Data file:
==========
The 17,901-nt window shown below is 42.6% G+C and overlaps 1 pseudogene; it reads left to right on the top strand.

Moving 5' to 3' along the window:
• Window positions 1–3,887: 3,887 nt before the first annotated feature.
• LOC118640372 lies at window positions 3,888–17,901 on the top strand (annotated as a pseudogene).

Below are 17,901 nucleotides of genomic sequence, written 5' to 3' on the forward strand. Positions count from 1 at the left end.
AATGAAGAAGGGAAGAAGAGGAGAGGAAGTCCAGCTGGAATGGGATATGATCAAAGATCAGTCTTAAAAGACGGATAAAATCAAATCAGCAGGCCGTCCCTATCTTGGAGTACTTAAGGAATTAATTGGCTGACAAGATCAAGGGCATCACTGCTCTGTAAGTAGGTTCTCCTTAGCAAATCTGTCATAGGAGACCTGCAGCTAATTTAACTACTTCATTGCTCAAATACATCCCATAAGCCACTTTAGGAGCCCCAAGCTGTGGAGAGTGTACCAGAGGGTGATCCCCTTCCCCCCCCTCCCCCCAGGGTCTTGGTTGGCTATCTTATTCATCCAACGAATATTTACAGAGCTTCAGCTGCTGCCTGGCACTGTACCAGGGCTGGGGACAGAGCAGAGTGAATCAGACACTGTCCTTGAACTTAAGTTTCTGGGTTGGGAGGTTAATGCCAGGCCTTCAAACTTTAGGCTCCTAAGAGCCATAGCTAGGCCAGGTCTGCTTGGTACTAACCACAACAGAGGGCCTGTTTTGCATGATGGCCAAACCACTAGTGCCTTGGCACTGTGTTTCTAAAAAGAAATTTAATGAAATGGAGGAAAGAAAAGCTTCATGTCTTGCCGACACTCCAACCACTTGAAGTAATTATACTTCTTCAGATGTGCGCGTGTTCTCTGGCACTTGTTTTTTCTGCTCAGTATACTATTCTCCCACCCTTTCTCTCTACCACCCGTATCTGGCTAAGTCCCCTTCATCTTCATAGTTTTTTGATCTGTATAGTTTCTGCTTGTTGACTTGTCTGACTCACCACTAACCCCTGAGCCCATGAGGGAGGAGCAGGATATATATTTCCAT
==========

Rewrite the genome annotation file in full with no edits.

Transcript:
The 17,901-nt window shown below is 42.6% G+C and overlaps 1 pseudogene; it reads left to right on the top strand.

Moving 5' to 3' along the window:
• Window positions 1–3,887: 3,887 nt before the first annotated feature.
• LOC118640372 lies at window positions 3,888–17,901 on the top strand (annotated as a pseudogene).

Below are 17,901 nucleotides of genomic sequence, written 5' to 3' on the forward strand. Positions count from 1 at the left end.
AATGAAGAAGGGAAGAAGAGGAGAGGAAGTCCAGCTGGAATGGGATATGATCAAAGATCAGTCTTAAAAGACGGATAAAATCAAATCAGCAGGCCGTCCCTATCTTGGAGTACTTAAGGAATTAATTGGCTGACAAGATCAAGGGCATCACTGCTCTGTAAGTAGGTTCTCCTTAGCAAATCTGTCATAGGAGACCTGCAGCTAATTTAACTACTTCATTGCTCAAATACATCCCATAAGCCACTTTAGGAGCCCCAAGCTGTGGAGAGTGTACCAGAGGGTGATCCCCTTCCCCCCCCTCCCCCCAGGGTCTTGGTTGGCTATCTTATTCATCCAACGAATATTTACAGAGCTTCAGCTGCTGCCTGGCACTGTACCAGGGCTGGGGACAGAGCAGAGTGAATCAGACACTGTCCTTGAACTTAAGTTTCTGGGTTGGGAGGTTAATGCCAGGCCTTCAAACTTTAGGCTCCTAAGAGCCATAGCTAGGCCAGGTCTGCTTGGTACTAACCACAACAGAGGGCCTGTTTTGCATGATGGCCAAACCACTAGTGCCTTGGCACTGTGTTTCTAAAAAGAAATTTAATGAAATGGAGGAAAGAAAAGCTTCATGTCTTGCCGACACTCCAACCACTTGAAGTAATTATACTTCTTCAGATGTGCGCGTGTTCTCTGGCACTTGTTTTTTCTGCTCAGTATACTATTCTCCCACCCTTTCTCTCTACCACCCGTATCTGGCTAAGTCCCCTTCATCTTCATAGTTTTTTGATCTGTATAGTTTCTGCTTGTTGACTTGTCTGACTCACCACTAACCCCTGAGCCCATGAGGGAGGAGCAGGATATATATTTCCAT